All the teaching and support staff employed at the junior school (at the time of the proposed amalgamation) would automatically continue their employment in what will become the primary school, save for where any workgroups are subject to restructuring. The staff currently employed in the closing infant school will be able to be recruited to the new primary school staffing structure although, in common with staff at the junior school, there may be a need to reduce potential duplication of posts/job roles and some of the current posts/ job roles and grades may need to change. Any external staff appointments will only be made after current post holders at the infant and junior schools have been considered. 

Would there be any changes to the size of the school and the accommodation?

There are no plans to change the size of the school. The existing schools have the capacity to admit 90 pupils into Reception, and 90 pupils into Year 3. The total capacity of the primary school would be 630 permanent places and up to 90 children would be admitted into Reception each year. The primary school would be able to use all the buildings on the two existing sites more effectively as a single school. Although this would be a large primary school there are other schools of this size across Essex which work very well.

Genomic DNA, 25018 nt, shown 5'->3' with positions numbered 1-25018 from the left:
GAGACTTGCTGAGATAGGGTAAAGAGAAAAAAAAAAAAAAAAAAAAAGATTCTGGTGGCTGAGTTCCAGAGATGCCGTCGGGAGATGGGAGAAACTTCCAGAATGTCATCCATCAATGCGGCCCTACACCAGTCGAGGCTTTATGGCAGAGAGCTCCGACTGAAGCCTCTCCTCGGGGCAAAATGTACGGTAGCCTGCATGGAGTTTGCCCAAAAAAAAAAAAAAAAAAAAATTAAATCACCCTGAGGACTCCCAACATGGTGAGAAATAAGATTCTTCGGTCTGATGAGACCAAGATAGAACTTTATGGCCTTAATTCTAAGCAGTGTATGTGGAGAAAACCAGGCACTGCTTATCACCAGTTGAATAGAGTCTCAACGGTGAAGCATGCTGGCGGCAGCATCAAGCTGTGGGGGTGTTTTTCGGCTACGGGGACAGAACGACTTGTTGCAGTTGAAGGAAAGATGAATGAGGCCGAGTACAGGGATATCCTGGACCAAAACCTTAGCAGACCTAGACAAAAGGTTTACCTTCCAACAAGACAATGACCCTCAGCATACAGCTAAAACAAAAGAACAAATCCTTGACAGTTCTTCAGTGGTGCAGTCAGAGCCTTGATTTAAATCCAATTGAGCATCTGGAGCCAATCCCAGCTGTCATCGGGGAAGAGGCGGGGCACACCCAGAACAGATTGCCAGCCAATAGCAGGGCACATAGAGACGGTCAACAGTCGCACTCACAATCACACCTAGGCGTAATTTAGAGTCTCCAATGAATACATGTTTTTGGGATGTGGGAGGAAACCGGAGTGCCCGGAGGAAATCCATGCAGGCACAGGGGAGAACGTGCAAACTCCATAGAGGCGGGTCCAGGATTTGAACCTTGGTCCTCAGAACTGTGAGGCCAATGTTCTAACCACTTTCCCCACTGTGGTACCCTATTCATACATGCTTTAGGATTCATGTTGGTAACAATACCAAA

Governors do not have any plans to make changes to the existing nursery provision or to significantly change the location of year groups. There would be opportunities to look at how administration and leadership spaces in the two buildings could be used more effectively, and how other areas of provision, e.g. catering, might be further developed.

What would the admission arrangements be for the primary school?